Quetzaltenango, Guatemala – Mayan women artisans are taking advantage of modern technology and sustainable design trends to bring their products directly to Western consumers.
More than 50 women artisans in Quetzaltenango, Guatemala have partnered with the local Fair Trade organization, Y’abal, to share their ancient weaving traditions (Y’abal, meaning “hope” in the k’iche’ language was the word chosen by the women weavers). They use their colorful woven fabrics to create a collection of sophisticated and modern accessories for both men and women.
The women have organized themselves into two independent cooperatives who make decisions collectively and share profits to sustain their families and overcome poverty. Located in the Western Highlands of Guatemala in the regions of Santa Catarina Ixtahuacan and Solola, Y’abal meets twice monthly in their rural communities to place orders and collaborate on new designs. Allison Havens, Director of Y’abal, says:
Our passion at Y’abal is to use Fair Trade to benefit the most disadvantaged- which is often indigenous women without formal education or job opportunities who are also responsible for feeding and taking care of their children. Because of this, we integrate women into every aspect of the business and all profits are re-invested into social programs for the artisans.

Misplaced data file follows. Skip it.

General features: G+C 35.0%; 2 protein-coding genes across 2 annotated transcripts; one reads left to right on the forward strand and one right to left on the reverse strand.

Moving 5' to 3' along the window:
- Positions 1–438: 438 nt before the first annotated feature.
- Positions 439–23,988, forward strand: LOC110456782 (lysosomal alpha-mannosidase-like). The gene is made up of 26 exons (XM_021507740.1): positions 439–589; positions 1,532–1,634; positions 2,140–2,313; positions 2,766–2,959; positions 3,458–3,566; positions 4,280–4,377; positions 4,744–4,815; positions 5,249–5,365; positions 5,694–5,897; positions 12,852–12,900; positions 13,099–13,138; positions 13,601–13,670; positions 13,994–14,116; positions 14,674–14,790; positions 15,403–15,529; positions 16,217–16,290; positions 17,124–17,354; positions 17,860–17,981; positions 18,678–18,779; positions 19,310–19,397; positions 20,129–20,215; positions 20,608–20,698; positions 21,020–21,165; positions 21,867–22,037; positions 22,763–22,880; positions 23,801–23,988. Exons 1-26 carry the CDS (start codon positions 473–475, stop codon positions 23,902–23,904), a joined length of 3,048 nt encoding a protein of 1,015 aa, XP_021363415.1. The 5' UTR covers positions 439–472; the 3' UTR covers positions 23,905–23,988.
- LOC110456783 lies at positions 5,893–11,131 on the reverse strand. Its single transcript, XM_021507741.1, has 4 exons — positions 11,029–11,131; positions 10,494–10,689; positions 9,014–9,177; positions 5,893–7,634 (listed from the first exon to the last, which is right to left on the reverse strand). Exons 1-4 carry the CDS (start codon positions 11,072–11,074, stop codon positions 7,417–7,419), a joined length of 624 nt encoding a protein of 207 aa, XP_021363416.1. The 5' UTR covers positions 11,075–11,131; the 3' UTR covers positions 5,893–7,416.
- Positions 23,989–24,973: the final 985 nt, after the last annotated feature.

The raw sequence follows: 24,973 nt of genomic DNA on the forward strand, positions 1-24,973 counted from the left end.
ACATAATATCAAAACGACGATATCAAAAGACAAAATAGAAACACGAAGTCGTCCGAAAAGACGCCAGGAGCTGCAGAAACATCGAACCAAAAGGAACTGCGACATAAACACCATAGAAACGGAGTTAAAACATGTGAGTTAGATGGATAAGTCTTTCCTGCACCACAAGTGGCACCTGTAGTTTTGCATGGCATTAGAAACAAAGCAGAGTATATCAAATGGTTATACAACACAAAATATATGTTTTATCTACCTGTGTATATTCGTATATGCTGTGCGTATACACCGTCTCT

Because of our increasingly connected world and advances in technology, these cooperatives of indigenous women no longer need a middleman to connect directly to worldwide stores and individual consumers. Through their e-commerce site, direct US phone line, and new shipping options, Y’abal helps the women artisans sell directly from Guatemala to the US and Europe.
Collaborating with local designers, the women use their centuries-old art to create modern textile masterpieces integrating ancient patterns into cutting edge sustainable fashion. By creating employment, leadership training, and educational grants, Y’abal is weaving a better future for women in Guatemala.
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